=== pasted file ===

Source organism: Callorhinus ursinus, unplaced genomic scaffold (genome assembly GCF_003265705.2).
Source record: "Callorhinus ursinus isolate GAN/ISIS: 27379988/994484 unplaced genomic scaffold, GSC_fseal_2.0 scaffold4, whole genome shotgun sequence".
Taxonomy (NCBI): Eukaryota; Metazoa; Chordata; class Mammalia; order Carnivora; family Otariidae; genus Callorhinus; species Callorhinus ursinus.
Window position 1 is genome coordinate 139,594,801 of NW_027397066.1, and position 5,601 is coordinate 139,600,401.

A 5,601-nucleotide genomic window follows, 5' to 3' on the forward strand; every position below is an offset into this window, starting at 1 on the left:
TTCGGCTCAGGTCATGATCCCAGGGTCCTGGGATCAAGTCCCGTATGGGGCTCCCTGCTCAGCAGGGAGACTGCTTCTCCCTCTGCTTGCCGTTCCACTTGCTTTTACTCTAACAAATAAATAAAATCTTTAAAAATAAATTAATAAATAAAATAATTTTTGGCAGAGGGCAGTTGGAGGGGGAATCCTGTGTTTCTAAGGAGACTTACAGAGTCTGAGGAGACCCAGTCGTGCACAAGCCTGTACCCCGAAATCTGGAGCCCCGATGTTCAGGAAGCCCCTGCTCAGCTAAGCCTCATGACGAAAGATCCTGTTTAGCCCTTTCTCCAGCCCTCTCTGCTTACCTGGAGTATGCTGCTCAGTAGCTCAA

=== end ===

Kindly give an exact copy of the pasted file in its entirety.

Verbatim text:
Source organism: Callorhinus ursinus, unplaced genomic scaffold (genome assembly GCF_003265705.2).
Source record: "Callorhinus ursinus isolate GAN/ISIS: 27379988/994484 unplaced genomic scaffold, GSC_fseal_2.0 scaffold4, whole genome shotgun sequence".
Taxonomy (NCBI): Eukaryota; Metazoa; Chordata; class Mammalia; order Carnivora; family Otariidae; genus Callorhinus; species Callorhinus ursinus.
Window position 1 is genome coordinate 139,594,801 of NW_027397066.1, and position 5,601 is coordinate 139,600,401.

A 5,601-nucleotide genomic window follows, 5' to 3' on the forward strand; every position below is an offset into this window, starting at 1 on the left:
TTCGGCTCAGGTCATGATCCCAGGGTCCTGGGATCAAGTCCCGTATGGGGCTCCCTGCTCAGCAGGGAGACTGCTTCTCCCTCTGCTTGCCGTTCCACTTGCTTTTACTCTAACAAATAAATAAAATCTTTAAAAATAAATTAATAAATAAAATAATTTTTGGCAGAGGGCAGTTGGAGGGGGAATCCTGTGTTTCTAAGGAGACTTACAGAGTCTGAGGAGACCCAGTCGTGCACAAGCCTGTACCCCGAAATCTGGAGCCCCGATGTTCAGGAAGCCCCTGCTCAGCTAAGCCTCATGACGAAAGATCCTGTTTAGCCCTTTCTCCAGCCCTCTCTGCTTACCTGGAGTATGCTGCTCAGTAGCTCAA